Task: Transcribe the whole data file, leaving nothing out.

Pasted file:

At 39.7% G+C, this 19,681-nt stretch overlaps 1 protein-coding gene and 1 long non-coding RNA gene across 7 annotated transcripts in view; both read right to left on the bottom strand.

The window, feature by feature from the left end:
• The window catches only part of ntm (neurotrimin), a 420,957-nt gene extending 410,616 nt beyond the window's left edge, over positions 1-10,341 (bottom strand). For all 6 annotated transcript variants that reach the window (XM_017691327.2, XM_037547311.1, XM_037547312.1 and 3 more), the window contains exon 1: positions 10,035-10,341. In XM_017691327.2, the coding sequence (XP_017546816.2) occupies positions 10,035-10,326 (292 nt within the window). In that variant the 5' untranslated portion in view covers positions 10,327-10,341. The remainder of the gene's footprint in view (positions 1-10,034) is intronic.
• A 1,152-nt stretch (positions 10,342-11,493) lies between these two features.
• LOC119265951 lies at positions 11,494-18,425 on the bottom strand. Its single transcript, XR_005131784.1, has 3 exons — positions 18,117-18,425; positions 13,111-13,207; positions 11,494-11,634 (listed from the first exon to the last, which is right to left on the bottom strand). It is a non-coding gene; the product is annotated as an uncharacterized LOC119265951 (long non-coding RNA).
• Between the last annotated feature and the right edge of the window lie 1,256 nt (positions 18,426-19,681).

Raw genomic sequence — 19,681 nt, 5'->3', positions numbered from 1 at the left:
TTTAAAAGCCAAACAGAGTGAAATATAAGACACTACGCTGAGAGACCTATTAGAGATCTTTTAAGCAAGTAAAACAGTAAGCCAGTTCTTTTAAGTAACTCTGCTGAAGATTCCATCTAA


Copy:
At 39.7% G+C, this 19,681-nt stretch overlaps 1 protein-coding gene and 1 long non-coding RNA gene across 7 annotated transcripts in view; both read right to left on the bottom strand.

The window, feature by feature from the left end:
• The window catches only part of ntm (neurotrimin), a 420,957-nt gene extending 410,616 nt beyond the window's left edge, over positions 1-10,341 (bottom strand). For all 6 annotated transcript variants that reach the window (XM_017691327.2, XM_037547311.1, XM_037547312.1 and 3 more), the window contains exon 1: positions 10,035-10,341. In XM_017691327.2, the coding sequence (XP_017546816.2) occupies positions 10,035-10,326 (292 nt within the window). In that variant the 5' untranslated portion in view covers positions 10,327-10,341. The remainder of the gene's footprint in view (positions 1-10,034) is intronic.
• A 1,152-nt stretch (positions 10,342-11,493) lies between these two features.
• LOC119265951 lies at positions 11,494-18,425 on the bottom strand. Its single transcript, XR_005131784.1, has 3 exons — positions 18,117-18,425; positions 13,111-13,207; positions 11,494-11,634 (listed from the first exon to the last, which is right to left on the bottom strand). It is a non-coding gene; the product is annotated as an uncharacterized LOC119265951 (long non-coding RNA).
• Between the last annotated feature and the right edge of the window lie 1,256 nt (positions 18,426-19,681).

Raw genomic sequence — 19,681 nt, 5'->3', positions numbered from 1 at the left:
TTTAAAAGCCAAACAGAGTGAAATATAAGACACTACGCTGAGAGACCTATTAGAGATCTTTTAAGCAAGTAAAACAGTAAGCCAGTTCTTTTAAGTAACTCTGCTGAAGATTCCATCTAA